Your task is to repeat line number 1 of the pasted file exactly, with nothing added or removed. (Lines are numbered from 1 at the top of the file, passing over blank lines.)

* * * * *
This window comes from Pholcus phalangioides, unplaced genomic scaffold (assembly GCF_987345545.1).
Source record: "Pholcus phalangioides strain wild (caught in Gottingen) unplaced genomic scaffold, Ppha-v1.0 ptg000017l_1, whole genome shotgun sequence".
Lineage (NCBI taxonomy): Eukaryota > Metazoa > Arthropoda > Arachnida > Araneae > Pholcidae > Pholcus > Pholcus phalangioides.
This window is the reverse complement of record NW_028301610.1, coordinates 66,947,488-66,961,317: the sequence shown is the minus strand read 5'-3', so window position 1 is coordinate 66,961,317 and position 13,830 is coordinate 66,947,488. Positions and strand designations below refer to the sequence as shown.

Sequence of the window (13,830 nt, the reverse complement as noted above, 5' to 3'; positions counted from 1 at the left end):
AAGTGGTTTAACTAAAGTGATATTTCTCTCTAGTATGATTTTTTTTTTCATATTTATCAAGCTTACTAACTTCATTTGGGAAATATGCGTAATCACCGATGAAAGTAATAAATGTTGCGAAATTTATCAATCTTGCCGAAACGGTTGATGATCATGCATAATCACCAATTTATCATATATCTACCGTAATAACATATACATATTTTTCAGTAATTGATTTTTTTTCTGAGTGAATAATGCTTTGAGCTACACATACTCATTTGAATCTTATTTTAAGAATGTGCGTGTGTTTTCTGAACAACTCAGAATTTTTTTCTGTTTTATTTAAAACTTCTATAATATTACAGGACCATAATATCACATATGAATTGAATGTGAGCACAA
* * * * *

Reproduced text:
This window comes from Pholcus phalangioides, unplaced genomic scaffold (assembly GCF_987345545.1).